Your hearing tonight asks a specific question: Does a second phase of a private real estate project call for investment by City taxpayers? The Economic and Community Development and Environmental Committee of the Council has made a report and recommendation to B&A on this matter, Item 90-15 for the Consent Calendar but no one reviewed the fiscal view.
The report proceeds with eight ‘whereas’ paragraphs followed by at least fourteen ‘resolved’ sections taking up three pages. With your permission I shall question the ‘whereas’ sections so that you can see the issues in the eyes of a taxpayer.
1. Crescent Crossings Phase 1B will be located as a second phase of an ongoing project currently funded and under construction at 252 Hallett Street, Bridgeport. However Phase 1A did not require City funding as part of initial financing. Rather it received long-term tax abatement from the City, with 100% taxpayers providing the necessary subsidy. Is housing development considered “economic development” even if the housing units generate more City expense than revenue?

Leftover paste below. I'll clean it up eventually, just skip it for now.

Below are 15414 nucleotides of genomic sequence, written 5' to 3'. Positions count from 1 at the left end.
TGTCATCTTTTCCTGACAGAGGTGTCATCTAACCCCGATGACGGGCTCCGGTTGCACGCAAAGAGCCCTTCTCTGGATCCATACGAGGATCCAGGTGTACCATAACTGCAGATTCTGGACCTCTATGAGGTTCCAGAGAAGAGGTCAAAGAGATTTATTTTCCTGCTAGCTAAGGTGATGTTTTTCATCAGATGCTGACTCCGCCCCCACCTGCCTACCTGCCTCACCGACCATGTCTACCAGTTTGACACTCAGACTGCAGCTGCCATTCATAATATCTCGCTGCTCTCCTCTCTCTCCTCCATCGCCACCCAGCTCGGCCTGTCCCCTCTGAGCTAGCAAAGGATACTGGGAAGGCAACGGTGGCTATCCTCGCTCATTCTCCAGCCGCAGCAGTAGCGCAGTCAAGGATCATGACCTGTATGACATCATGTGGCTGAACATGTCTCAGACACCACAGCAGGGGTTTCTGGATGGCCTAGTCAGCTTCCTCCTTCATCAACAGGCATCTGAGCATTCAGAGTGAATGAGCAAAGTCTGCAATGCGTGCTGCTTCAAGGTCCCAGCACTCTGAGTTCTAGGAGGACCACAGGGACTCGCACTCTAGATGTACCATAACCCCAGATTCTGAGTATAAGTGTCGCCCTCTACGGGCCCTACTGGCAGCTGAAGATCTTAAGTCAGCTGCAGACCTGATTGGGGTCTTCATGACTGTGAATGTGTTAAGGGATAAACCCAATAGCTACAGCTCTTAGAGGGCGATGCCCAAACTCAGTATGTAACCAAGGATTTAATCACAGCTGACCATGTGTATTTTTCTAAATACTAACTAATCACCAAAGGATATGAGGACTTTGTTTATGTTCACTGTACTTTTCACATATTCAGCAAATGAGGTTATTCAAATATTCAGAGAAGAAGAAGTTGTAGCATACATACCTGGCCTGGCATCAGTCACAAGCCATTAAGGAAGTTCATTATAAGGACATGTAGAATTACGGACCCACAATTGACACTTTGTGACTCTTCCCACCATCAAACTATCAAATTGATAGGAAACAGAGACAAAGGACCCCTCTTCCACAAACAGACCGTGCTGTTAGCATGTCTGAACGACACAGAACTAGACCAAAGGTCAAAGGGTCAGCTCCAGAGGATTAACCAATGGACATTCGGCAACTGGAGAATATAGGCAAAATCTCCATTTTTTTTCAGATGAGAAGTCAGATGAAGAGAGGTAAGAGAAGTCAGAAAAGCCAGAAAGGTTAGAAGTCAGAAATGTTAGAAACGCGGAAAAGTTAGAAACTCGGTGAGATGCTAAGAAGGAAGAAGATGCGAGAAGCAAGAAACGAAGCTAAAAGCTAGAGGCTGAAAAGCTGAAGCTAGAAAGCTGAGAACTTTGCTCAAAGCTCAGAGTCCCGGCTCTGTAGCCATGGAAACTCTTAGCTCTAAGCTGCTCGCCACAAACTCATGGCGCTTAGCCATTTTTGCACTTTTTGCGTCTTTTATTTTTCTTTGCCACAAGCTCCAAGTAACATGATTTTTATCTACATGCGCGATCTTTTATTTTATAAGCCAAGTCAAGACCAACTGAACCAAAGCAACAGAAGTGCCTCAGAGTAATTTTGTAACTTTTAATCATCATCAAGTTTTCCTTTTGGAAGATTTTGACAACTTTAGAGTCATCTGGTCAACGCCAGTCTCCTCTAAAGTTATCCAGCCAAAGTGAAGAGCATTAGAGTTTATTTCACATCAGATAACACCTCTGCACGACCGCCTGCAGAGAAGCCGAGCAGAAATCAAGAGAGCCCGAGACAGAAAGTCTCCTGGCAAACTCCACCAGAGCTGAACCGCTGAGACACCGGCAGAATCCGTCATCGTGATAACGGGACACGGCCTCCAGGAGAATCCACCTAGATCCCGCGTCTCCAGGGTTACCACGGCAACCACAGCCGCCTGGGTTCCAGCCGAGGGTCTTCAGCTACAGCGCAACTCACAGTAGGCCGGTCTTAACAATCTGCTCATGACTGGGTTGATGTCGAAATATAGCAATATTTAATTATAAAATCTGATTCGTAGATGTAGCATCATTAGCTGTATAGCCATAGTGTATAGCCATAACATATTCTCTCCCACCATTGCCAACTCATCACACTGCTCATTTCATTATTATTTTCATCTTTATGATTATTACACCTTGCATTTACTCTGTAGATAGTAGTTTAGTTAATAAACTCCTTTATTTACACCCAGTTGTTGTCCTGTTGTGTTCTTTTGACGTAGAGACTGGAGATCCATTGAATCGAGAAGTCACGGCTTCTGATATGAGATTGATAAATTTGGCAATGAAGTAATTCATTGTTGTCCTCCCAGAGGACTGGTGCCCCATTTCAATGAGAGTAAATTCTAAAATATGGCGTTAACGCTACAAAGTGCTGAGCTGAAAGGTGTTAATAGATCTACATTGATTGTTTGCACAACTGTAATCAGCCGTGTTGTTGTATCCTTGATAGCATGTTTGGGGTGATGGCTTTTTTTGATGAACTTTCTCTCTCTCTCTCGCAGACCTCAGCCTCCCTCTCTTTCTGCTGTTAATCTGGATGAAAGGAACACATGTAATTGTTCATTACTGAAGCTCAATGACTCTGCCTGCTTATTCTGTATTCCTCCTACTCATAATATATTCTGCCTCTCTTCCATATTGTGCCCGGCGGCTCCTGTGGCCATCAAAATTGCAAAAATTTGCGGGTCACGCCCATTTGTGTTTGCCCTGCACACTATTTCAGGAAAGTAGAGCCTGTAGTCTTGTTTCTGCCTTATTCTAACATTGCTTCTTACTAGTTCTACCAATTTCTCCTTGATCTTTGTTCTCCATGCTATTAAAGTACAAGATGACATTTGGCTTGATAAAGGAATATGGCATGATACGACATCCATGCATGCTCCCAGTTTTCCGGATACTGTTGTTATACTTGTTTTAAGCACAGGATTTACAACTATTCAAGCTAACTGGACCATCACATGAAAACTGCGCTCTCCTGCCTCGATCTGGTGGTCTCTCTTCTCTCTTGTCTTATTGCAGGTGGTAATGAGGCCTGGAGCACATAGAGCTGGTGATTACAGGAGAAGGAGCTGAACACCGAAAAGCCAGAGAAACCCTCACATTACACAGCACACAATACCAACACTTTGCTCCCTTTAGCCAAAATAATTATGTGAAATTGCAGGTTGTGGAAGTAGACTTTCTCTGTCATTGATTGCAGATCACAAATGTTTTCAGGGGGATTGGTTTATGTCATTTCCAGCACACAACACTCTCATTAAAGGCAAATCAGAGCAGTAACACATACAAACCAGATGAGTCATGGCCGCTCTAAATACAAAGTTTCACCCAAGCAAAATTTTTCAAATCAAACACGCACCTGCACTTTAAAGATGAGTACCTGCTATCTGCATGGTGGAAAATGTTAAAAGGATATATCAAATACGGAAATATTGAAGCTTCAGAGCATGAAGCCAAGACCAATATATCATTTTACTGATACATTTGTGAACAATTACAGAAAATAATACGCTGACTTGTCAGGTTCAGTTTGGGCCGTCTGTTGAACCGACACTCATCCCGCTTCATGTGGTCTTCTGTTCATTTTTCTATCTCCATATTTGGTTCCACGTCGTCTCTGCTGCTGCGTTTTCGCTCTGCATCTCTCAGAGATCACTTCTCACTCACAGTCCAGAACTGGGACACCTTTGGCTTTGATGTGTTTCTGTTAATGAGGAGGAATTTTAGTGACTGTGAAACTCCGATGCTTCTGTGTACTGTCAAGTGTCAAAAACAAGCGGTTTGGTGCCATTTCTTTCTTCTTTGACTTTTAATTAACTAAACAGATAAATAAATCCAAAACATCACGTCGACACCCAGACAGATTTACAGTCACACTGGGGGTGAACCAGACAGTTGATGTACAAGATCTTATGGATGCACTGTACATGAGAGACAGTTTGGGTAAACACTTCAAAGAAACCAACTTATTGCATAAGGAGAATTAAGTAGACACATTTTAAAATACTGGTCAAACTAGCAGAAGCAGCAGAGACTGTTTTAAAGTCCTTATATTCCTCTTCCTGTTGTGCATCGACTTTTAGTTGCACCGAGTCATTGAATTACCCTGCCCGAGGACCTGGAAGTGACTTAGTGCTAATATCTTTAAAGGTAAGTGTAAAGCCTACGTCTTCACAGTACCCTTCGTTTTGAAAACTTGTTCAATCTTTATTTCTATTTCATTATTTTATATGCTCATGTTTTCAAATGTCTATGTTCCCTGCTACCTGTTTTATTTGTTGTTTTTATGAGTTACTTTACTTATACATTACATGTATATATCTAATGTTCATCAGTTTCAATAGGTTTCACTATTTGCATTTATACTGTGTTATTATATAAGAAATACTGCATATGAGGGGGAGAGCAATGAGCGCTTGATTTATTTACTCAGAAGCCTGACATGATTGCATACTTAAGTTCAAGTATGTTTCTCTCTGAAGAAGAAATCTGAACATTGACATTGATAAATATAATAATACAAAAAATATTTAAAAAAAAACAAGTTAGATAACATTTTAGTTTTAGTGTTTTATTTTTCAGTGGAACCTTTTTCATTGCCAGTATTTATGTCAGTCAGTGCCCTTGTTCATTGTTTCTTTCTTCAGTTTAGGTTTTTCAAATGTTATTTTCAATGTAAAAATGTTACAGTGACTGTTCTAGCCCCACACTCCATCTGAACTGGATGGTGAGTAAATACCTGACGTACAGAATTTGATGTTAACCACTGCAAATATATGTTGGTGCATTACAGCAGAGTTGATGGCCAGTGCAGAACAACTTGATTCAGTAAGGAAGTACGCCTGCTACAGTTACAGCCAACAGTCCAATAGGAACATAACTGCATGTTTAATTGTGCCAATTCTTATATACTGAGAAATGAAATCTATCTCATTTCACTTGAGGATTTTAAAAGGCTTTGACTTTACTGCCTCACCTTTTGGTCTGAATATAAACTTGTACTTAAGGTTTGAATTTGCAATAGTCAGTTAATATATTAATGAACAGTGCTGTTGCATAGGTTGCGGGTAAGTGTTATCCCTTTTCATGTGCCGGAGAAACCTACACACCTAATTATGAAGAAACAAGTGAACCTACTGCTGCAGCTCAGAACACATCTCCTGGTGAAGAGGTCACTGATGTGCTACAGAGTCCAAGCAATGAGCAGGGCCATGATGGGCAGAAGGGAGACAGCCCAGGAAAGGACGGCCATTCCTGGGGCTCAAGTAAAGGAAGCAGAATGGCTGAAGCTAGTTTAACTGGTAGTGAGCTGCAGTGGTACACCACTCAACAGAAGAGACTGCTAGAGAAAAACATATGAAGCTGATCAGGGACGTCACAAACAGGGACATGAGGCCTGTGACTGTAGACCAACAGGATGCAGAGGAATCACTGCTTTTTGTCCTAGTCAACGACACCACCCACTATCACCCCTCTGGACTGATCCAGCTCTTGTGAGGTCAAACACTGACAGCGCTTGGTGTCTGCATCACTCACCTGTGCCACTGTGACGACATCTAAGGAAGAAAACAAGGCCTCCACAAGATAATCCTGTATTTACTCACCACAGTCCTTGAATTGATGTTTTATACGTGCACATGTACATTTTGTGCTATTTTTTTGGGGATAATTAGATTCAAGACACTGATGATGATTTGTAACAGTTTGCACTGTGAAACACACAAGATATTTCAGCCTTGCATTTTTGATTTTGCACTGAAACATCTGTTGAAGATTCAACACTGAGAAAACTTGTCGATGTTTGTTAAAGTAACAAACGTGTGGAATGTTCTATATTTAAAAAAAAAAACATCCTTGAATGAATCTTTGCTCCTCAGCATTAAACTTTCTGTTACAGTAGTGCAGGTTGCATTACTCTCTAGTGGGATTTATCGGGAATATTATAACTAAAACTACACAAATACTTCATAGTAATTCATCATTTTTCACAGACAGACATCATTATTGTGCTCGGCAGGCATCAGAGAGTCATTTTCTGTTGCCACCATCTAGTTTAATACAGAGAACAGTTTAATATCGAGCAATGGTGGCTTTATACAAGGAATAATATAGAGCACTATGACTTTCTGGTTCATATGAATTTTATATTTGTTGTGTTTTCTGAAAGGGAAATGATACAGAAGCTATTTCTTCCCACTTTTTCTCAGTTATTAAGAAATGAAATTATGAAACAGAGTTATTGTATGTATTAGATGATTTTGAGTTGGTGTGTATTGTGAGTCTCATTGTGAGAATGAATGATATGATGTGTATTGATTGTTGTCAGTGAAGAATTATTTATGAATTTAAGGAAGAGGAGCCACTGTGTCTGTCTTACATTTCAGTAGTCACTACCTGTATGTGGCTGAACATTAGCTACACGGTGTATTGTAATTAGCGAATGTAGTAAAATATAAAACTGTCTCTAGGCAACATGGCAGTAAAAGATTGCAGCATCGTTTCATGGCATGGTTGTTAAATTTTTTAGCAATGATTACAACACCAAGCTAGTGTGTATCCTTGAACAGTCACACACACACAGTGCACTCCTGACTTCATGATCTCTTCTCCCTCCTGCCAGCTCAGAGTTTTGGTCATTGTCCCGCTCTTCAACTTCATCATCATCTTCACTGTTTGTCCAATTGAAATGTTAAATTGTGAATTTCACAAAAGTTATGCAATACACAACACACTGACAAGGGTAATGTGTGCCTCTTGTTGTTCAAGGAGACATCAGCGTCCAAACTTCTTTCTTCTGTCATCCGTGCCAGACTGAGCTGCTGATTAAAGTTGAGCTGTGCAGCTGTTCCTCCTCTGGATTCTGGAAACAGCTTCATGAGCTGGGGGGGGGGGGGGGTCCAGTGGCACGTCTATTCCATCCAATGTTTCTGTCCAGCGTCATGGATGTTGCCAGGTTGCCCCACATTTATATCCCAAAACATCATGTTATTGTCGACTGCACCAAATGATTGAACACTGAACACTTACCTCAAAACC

2. $33 million investment will produce 84 units of mixed-income rental housing including up to 28 units of Marina Village public housing replacement. The financial details of phase 1B were not included with any material from the City Clerk office. It is quite usual for Bridgeport projects to request and receive the consulting assistance of Kevin Gremse, National Development Council, NYC. Have you received or do you anticipate receiving such information that would set out all financing details for the benefit of the taxpaying public who are being asked to back borrowed funds?
3. The project developer, Crescent Crossings 1B LLC is introduced but then we are informed that they will be “directed by Connecticut Community Renewal Associates LLC.” Who are they? A Bridgeport taxpayer, perhaps?
4. There is site work and site costs related to development. Where are the facts detailing the nature of remediation, the risks that may be encountered and the variety of expenses anticipated?